Thursday, December 29, 2011

Reset Button & Lookout Mtn 50 Mile Finish

Losing loved ones is hard.  My grandfather, Pappy, passed away in early December and in November, my dog, T, a boxer who had been with us for 13 years, passed on.  I've realized death is both absolute, of course, but also therapeutic for loved ones in an amazing way.  Losing Pappy and T has shaken me out of my routine in a number of ways.  It's reminded that friends and family are truly the most important thing to me....and they won't last forever.  It's also made me consider what my legacy will be.  My grandfather was a great man who was a Lieutenant Colonel in the Air Force.  Finally it has reminded me what an impact I have on the personality and happiness of my kids and their kids and their kids.  Because I know that many of my traits can be traced to my grandfather.  Aspects of structure, respect for others, and a love for cooking certainly came from my grandfather.  

So I vowed to run the Lookout 50 Mile Race for Pappy and T.   And I needed everybit of their strength to finish it.  First of all the race was great.  It was an absolutely beautiful course and Lula falls was going off!  The race started at 7:30 at Covenant College on top of Lookout Mountain with my crew/family shivering and looking on.   I had a final average pace in my mind and was determined to be conservative so I let everyone take off.

The course was great as it cruised along a bluff along the side of the mountain, then dipped down to the base of the mountain for a surprise.  Due to all of the rain on Friday, we had to run through about 250 yards of thigh deep water that had covered a portion of the trail that ran beside a creek.  It was cold!  It took a few yards of running to get the feeling back in my legs.  And then we climbed back to the top of the the mountain. 

After about 15 miles I started to feel my quads and calves getting tight.  I believe it was a result of running the race so close to the grand canyon r2r2r.  I am amazed at how some folks can run these long races back to back to back so soon.  I really need plenty of time to recover.  So I started taking ibuprofin and that really seemed to help.  I continued to take vitamin I throughout the day. 

For much of the race, my state of mind was in and out of determination and despair.  I really considered dropping since I saw my family (and car) at mile 34 and 38.  But I've never DNF'd a race and that would have been monumental.  Despite the sea changes in my motivation, I was running pretty good and passing folks.  I was also calling on my grandfather and T for courage....I'm pretty sure they were with me.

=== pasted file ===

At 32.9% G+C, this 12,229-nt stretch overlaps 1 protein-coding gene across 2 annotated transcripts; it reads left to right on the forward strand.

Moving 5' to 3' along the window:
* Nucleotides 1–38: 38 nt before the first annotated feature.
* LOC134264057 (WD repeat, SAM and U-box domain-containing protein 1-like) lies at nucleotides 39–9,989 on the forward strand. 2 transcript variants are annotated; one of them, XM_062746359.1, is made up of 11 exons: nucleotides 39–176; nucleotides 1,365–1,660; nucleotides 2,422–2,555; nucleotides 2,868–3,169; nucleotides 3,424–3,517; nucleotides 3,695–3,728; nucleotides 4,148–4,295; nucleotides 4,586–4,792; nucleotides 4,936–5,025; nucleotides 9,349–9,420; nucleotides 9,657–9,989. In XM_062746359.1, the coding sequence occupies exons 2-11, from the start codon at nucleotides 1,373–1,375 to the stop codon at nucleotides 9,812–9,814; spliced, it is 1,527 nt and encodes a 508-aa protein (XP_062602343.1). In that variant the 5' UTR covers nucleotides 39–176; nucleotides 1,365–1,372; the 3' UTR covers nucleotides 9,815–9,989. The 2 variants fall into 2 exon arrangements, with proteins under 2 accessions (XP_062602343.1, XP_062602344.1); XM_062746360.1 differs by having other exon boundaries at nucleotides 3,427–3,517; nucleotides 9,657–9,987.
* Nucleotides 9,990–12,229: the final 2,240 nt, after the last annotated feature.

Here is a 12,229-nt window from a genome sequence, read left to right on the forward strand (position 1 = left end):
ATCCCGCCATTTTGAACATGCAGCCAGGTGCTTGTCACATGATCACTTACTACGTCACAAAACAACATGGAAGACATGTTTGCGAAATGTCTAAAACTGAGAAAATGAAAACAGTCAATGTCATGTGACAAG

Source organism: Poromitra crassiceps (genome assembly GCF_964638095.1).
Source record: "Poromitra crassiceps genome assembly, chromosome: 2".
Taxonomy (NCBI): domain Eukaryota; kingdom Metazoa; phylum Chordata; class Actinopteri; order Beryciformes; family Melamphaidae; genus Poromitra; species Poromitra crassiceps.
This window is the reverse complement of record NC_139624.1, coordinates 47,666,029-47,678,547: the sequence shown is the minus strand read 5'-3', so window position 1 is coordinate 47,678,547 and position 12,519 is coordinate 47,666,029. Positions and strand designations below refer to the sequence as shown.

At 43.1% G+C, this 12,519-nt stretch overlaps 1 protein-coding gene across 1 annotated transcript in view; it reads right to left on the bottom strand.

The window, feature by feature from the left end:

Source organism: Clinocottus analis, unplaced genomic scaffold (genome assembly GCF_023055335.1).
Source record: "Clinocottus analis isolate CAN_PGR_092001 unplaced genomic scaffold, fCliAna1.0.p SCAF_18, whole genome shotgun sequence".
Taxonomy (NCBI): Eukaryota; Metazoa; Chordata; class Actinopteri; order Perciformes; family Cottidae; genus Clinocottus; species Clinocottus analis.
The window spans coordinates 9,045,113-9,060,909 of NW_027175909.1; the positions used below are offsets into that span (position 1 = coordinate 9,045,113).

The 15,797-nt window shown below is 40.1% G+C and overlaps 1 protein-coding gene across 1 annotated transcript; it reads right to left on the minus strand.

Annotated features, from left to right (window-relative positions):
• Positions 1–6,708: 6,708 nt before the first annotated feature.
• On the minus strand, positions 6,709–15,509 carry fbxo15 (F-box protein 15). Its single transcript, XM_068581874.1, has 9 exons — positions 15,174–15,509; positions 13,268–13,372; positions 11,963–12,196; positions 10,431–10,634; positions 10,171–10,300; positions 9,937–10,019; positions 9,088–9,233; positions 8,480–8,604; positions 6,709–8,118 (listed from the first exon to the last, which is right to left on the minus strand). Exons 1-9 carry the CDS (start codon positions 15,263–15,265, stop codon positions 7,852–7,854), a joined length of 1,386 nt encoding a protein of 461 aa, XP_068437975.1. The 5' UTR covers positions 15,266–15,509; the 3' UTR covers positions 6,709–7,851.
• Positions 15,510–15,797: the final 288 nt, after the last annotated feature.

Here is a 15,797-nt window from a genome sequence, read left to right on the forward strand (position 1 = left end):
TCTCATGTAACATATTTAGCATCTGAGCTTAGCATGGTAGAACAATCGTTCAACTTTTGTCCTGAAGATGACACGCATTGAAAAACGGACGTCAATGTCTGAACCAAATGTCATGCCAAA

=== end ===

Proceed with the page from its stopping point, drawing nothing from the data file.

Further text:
I ran back by the raging and beautiful Lula falls...perhaps the biggest I've seen in the South due to the recent heavy rains.  As I got to the final aid station at mile 44, I grabbed my drop bag with my headlamp that I had thrown in just in case.  I wanted to just carry it back even though it was daylight so that I didn't have to wait for my drop bag to come back after the finish.  As I was fumbling around with it, I ran straight through the flags indicating a turn....and ran....and ran before I realized there was no one around.  I went almost a mile before I realized I was off course.  This was hugely disheartening.  It may seem like only 2 miles but after 44, just 6 miles takes a lot of courage, much less 8.  I turned around and headed back and finally got back on course.  This was at least a 20 minute mistake and very deflating for the remainder of the race. 

I struggled back in and finished, which was a huge accomplishment for the day.  My family was waiting as always which is always uplifting.  I ended up finishing 9th overall in 8 hours and 39 minutes.  Even though I didn't get passed all day, I saw three guys that I had passed who were already they must have gone by as I was running the "bonus" miles.  Oh well, it was my fault and staying on course is part of trail racing.  I keep joking that I won the 52 miler. 

In the end, the Lookout Mountain 50 Mile race was great.  I actually have fond memories of the day.  Now it's time to do some serious recovery and have fun running trails for a while.  I'm sure I'll start picking next year's races soon!  Happy holidays to everyone out there! 


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